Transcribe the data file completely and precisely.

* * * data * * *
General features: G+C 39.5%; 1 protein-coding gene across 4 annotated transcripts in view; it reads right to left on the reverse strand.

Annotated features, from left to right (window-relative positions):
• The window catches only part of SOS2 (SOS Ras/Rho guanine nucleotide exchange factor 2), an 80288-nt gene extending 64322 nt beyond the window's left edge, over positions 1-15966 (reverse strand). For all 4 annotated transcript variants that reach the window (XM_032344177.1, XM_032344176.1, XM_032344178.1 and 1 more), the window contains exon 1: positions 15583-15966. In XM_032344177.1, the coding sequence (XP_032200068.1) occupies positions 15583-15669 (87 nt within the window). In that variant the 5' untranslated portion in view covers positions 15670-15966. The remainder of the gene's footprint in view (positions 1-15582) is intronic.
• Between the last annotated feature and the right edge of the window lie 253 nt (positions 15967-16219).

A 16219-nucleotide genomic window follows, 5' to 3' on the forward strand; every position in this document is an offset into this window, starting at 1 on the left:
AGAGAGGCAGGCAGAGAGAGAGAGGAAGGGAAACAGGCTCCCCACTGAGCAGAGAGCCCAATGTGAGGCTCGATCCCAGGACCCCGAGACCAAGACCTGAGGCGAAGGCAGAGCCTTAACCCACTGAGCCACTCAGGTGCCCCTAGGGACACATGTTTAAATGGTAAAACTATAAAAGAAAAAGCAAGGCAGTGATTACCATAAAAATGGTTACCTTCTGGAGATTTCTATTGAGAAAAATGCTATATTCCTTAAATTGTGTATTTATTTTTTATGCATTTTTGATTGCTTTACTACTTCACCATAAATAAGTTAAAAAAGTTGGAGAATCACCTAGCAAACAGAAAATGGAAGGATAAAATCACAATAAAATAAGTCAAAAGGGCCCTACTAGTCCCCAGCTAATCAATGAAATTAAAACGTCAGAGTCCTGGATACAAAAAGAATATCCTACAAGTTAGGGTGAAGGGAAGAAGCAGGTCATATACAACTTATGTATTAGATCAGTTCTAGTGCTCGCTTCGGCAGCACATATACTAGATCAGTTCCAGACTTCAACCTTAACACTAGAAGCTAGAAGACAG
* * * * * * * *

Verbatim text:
General features: G+C 39.5%; 1 protein-coding gene across 4 annotated transcripts in view; it reads right to left on the reverse strand.

Annotated features, from left to right (window-relative positions):
• The window catches only part of SOS2 (SOS Ras/Rho guanine nucleotide exchange factor 2), an 80288-nt gene extending 64322 nt beyond the window's left edge, over positions 1-15966 (reverse strand). For all 4 annotated transcript variants that reach the window (XM_032344177.1, XM_032344176.1, XM_032344178.1 and 1 more), the window contains exon 1: positions 15583-15966. In XM_032344177.1, the coding sequence (XP_032200068.1) occupies positions 15583-15669 (87 nt within the window). In that variant the 5' untranslated portion in view covers positions 15670-15966. The remainder of the gene's footprint in view (positions 1-15582) is intronic.
• Between the last annotated feature and the right edge of the window lie 253 nt (positions 15967-16219).

A 16219-nucleotide genomic window follows, 5' to 3' on the forward strand; every position in this document is an offset into this window, starting at 1 on the left:
AGAGAGGCAGGCAGAGAGAGAGAGGAAGGGAAACAGGCTCCCCACTGAGCAGAGAGCCCAATGTGAGGCTCGATCCCAGGACCCCGAGACCAAGACCTGAGGCGAAGGCAGAGCCTTAACCCACTGAGCCACTCAGGTGCCCCTAGGGACACATGTTTAAATGGTAAAACTATAAAAGAAAAAGCAAGGCAGTGATTACCATAAAAATGGTTACCTTCTGGAGATTTCTATTGAGAAAAATGCTATATTCCTTAAATTGTGTATTTATTTTTTATGCATTTTTGATTGCTTTACTACTTCACCATAAATAAGTTAAAAAAGTTGGAGAATCACCTAGCAAACAGAAAATGGAAGGATAAAATCACAATAAAATAAGTCAAAAGGGCCCTACTAGTCCCCAGCTAATCAATGAAATTAAAACGTCAGAGTCCTGGATACAAAAAGAATATCCTACAAGTTAGGGTGAAGGGAAGAAGCAGGTCATATACAACTTATGTATTAGATCAGTTCTAGTGCTCGCTTCGGCAGCACATATACTAGATCAGTTCCAGACTTCAACCTTAACACTAGAAGCTAGAAGACAG